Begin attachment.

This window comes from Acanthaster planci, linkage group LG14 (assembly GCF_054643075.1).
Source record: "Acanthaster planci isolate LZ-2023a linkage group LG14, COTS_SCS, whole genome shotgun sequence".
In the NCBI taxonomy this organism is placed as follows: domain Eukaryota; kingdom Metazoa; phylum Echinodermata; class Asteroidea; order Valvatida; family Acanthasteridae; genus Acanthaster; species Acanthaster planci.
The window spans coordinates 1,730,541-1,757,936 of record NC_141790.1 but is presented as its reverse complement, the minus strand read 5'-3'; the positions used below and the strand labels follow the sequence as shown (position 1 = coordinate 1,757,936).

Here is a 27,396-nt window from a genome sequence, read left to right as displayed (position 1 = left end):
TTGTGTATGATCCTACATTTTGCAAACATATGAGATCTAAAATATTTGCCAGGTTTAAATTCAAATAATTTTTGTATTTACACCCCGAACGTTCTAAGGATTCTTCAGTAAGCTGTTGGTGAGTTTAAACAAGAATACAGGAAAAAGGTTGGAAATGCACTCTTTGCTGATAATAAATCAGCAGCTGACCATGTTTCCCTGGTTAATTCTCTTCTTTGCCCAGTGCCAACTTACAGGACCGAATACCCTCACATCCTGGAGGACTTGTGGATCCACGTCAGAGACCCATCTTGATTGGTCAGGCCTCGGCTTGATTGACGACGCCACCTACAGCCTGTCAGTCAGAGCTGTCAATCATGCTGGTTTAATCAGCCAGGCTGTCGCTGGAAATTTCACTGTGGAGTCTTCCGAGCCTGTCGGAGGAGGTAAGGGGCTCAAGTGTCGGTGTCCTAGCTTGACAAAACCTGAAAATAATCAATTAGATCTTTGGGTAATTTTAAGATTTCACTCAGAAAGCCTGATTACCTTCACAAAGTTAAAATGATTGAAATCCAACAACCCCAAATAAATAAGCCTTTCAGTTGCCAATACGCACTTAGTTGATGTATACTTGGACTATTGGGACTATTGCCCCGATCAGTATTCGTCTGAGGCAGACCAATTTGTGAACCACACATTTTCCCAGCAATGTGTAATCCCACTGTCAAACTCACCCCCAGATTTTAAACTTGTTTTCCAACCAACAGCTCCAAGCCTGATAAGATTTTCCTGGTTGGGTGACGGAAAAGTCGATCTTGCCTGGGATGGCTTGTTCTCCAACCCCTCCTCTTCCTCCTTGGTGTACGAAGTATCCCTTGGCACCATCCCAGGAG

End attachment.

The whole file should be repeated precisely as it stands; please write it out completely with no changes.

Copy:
This window comes from Acanthaster planci, linkage group LG14 (assembly GCF_054643075.1).
Source record: "Acanthaster planci isolate LZ-2023a linkage group LG14, COTS_SCS, whole genome shotgun sequence".
In the NCBI taxonomy this organism is placed as follows: domain Eukaryota; kingdom Metazoa; phylum Echinodermata; class Asteroidea; order Valvatida; family Acanthasteridae; genus Acanthaster; species Acanthaster planci.
The window spans coordinates 1,730,541-1,757,936 of record NC_141790.1 but is presented as its reverse complement, the minus strand read 5'-3'; the positions used below and the strand labels follow the sequence as shown (position 1 = coordinate 1,757,936).

Here is a 27,396-nt window from a genome sequence, read left to right as displayed (position 1 = left end):
TTGTGTATGATCCTACATTTTGCAAACATATGAGATCTAAAATATTTGCCAGGTTTAAATTCAAATAATTTTTGTATTTACACCCCGAACGTTCTAAGGATTCTTCAGTAAGCTGTTGGTGAGTTTAAACAAGAATACAGGAAAAAGGTTGGAAATGCACTCTTTGCTGATAATAAATCAGCAGCTGACCATGTTTCCCTGGTTAATTCTCTTCTTTGCCCAGTGCCAACTTACAGGACCGAATACCCTCACATCCTGGAGGACTTGTGGATCCACGTCAGAGACCCATCTTGATTGGTCAGGCCTCGGCTTGATTGACGACGCCACCTACAGCCTGTCAGTCAGAGCTGTCAATCATGCTGGTTTAATCAGCCAGGCTGTCGCTGGAAATTTCACTGTGGAGTCTTCCGAGCCTGTCGGAGGAGGTAAGGGGCTCAAGTGTCGGTGTCCTAGCTTGACAAAACCTGAAAATAATCAATTAGATCTTTGGGTAATTTTAAGATTTCACTCAGAAAGCCTGATTACCTTCACAAAGTTAAAATGATTGAAATCCAACAACCCCAAATAAATAAGCCTTTCAGTTGCCAATACGCACTTAGTTGATGTATACTTGGACTATTGGGACTATTGCCCCGATCAGTATTCGTCTGAGGCAGACCAATTTGTGAACCACACATTTTCCCAGCAATGTGTAATCCCACTGTCAAACTCACCCCCAGATTTTAAACTTGTTTTCCAACCAACAGCTCCAAGCCTGATAAGATTTTCCTGGTTGGGTGACGGAAAAGTCGATCTTGCCTGGGATGGCTTGTTCTCCAACCCCTCCTCTTCCTCCTTGGTGTACGAAGTATCCCTTGGCACCATCCCAGGAG